The Life, Work, and Unmarked Burial of Sarah Parker Remond
Salon with Marilyn Richardson
Friday, August 5, 5:30 p.m.
Sarah Parker Remond (1826 (?)-94) was a Salem native, daughter of John and Nancy (Lenox) Remond, successful black business owners. She traveled in the U.S., England, and Europe speaking and raising funds for the American Anti-Slavery Society and became a medical doctor in Italy where she practiced for twenty years in Florence. For more information on Sarah Remond, see http://www.salemwomenshistory.com.
Marilyn Richardson, a graduate of Sarah Lawrence College, has taught and lectured nationally and internationally on African-American cultural and intellectual history. A former Fellow of Harvard’s Radcliffe Institute and the DuBois Institute, her publications include BLACK WOMEN AND RELIGION (G.K. Hall) and MARIA W. STEWART: America’s First Black Woman Political Writer (Indiana University Press) along with numerous essays, articles and reviews.
She has taught at Harvard University, Boston University, and the Massachusetts Institute of Technology. She is a former curator of Boston’s Museum of African American History and the African Meeting Houses on Beacon Hill and on Nantucket.
Richardson is the principal of ART + HISTORY CONSULTANTS providing programming, exhibitions, and research resources to a range of clients including schools, libraries, conferences, museums, auction houses and historical societies.
She is currently completing a book on 19th-century sculptor Edmonia Lewis. She is working to raise a fund to install a plaque in honor of Remond at the Non-Catholic Cemetery in Rome where her burial site is unmarked.
The Protestant Cemetery
via Caio Cestio 6
06 57 41 900; http://www.protestantcemetery.it
One of the loveliest places in Rome is, believe it or not, a cemetery. The Cimitero Acattolicio goes by many names: the Non-Catholic Cemetery, the Protestant Cemetery, the English Cemetery. It dates from the end of the eighteenth century, when non-Catholics could not be buried within the city walls, and is next to the Pyramid of Caius Cestius, so it is easy to reach by metro (take it to the Pyramide stop).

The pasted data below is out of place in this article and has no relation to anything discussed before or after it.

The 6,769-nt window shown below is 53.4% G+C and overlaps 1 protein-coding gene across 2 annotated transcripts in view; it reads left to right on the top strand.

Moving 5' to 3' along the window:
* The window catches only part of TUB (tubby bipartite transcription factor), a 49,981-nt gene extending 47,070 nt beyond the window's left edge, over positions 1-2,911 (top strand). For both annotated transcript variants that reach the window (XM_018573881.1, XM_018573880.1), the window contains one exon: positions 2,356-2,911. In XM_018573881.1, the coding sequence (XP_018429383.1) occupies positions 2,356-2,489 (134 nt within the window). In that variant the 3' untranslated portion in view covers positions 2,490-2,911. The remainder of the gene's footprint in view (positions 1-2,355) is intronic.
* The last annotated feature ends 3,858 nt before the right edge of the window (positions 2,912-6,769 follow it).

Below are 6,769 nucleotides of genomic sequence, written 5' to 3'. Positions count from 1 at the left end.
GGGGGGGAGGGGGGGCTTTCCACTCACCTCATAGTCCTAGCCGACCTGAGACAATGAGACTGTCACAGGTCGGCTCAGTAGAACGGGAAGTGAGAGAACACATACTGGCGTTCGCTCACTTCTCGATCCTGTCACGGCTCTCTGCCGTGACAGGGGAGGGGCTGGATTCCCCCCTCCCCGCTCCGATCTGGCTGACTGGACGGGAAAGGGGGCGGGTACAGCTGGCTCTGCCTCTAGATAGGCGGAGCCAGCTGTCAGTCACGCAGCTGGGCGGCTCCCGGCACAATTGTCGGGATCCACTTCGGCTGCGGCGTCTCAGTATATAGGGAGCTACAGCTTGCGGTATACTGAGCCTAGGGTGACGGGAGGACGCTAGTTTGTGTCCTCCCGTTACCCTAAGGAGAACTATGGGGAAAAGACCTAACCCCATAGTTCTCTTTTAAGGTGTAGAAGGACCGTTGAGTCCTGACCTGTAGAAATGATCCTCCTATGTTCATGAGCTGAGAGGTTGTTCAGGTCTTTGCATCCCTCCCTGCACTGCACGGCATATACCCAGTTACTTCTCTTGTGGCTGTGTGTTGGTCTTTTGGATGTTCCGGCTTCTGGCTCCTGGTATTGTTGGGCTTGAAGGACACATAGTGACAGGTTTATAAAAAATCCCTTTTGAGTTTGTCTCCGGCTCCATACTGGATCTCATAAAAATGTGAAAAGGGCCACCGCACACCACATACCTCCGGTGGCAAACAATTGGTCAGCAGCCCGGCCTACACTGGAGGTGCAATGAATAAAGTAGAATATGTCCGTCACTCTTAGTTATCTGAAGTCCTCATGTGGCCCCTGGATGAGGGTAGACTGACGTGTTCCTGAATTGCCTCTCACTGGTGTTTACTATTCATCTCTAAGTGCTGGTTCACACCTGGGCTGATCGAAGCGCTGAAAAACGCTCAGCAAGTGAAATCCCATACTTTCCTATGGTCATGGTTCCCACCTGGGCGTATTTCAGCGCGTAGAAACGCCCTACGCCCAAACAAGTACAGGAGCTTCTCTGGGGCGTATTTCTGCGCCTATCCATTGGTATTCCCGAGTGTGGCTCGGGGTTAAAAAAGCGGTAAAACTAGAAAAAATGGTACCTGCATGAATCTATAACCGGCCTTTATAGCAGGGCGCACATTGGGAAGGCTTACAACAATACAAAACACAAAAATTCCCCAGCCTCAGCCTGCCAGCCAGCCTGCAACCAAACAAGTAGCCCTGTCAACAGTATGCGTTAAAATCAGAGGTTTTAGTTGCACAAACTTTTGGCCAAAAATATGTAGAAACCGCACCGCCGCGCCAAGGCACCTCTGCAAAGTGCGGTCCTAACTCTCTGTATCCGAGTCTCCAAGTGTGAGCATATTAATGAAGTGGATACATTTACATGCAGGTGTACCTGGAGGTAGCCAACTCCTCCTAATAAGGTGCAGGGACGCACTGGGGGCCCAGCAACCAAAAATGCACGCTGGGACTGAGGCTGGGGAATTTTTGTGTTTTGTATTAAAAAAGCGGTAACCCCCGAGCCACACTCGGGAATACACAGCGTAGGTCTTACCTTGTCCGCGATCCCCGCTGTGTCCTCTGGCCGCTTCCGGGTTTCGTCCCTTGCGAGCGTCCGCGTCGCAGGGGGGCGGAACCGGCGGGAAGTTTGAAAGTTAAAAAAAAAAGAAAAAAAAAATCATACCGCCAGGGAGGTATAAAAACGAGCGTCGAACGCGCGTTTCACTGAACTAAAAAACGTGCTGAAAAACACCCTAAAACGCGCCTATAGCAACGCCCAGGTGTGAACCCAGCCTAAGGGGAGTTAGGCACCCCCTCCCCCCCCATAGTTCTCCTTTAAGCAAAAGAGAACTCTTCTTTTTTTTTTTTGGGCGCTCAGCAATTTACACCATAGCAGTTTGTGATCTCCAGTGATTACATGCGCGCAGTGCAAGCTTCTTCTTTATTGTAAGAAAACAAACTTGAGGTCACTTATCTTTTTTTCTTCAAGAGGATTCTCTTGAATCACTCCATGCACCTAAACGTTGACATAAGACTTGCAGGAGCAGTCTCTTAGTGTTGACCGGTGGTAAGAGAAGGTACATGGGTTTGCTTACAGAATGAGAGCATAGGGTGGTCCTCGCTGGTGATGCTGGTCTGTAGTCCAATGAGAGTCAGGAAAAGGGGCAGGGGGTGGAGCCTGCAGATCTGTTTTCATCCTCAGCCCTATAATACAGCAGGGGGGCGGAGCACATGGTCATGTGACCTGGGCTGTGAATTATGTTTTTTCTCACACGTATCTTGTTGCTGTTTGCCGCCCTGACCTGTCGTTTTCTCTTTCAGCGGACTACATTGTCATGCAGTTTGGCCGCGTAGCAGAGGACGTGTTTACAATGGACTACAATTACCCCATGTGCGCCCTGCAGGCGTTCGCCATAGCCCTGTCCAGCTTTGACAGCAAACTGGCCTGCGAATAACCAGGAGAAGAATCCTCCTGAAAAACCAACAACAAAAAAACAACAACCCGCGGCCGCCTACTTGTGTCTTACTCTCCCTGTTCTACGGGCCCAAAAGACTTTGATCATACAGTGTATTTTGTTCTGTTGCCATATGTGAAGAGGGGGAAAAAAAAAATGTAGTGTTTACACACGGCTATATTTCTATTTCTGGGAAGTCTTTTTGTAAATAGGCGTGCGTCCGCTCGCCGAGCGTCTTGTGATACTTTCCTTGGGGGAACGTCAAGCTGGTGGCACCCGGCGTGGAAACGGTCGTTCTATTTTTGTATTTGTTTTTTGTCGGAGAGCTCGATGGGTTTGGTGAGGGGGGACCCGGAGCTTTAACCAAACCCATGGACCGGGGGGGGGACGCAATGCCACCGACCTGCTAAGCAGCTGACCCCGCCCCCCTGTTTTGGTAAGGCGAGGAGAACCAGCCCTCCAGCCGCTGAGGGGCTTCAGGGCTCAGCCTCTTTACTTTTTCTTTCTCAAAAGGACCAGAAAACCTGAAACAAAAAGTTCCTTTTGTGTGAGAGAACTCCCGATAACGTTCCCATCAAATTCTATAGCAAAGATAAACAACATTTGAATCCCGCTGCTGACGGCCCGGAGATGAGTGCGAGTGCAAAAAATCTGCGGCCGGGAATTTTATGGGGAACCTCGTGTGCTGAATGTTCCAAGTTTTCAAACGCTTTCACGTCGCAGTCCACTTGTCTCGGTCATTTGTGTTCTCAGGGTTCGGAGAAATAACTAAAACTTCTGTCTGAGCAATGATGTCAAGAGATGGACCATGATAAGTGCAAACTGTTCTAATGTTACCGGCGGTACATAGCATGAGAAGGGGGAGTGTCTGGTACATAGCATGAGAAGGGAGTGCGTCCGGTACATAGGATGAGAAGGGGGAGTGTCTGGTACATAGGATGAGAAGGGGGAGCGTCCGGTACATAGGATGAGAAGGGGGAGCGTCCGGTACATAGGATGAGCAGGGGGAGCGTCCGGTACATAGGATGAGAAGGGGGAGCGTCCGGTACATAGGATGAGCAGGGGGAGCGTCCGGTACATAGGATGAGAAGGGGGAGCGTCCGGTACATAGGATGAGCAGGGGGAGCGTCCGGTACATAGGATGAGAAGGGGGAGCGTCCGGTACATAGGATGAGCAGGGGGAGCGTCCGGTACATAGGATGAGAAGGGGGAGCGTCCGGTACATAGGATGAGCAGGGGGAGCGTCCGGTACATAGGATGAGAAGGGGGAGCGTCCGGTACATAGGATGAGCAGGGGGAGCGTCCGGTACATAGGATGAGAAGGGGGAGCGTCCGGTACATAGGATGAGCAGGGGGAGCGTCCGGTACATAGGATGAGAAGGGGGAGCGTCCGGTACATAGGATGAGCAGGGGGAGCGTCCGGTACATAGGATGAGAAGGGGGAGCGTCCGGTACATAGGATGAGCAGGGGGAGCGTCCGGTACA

Tall pines shade the beautiful garden, and part of its surrounding wall actually runs into the pyramid. Friendly, well-fed cats that freely roam the grounds are taken care of by kindly English-speaking ladies who are always willing to give directions to the final resting places of luminaries.
John Keats lies there, and nearby is Percy Bysshe Shelley, and right next to him is the American Beat poet Gregory Corso. You can also find John Addington Symonds; Richard Henry Dana, Jr., the American author of Two Years Before the Mast; Antonio Gramsci, a founding member and leader of the Italian Communist Party; and Gottfried Semper, the great German architect of the Dresden opera house (the Semperoper) and Vienna’s Museum of Art History, Natural History Museum, and Municipal Theater (the Burgtheater), and the redesign of the Ringstrasse.
Not far from him is William Rutherford Mead, president of the American Academy in Rome until his death in 1928, and partner in the legendary American architecture firm of McKim, Mead, and White, architects of the Academy. Henry James loved “the little Protestant cemetery,” and wrote in Italian Hours “Nothing could be more impenetrably tranquil than this little corner . . . where a cluster of modern ashes is held tenderly in the rugged hand of the past.”
— David Morton
David Morton is the Associate Publisher for Architecture at Rizzoli International. He is the recipient of several Literary Marketplace Awards and the Henry Hope Reed Award, and his books have received numerous awards from the American Institute of Architects.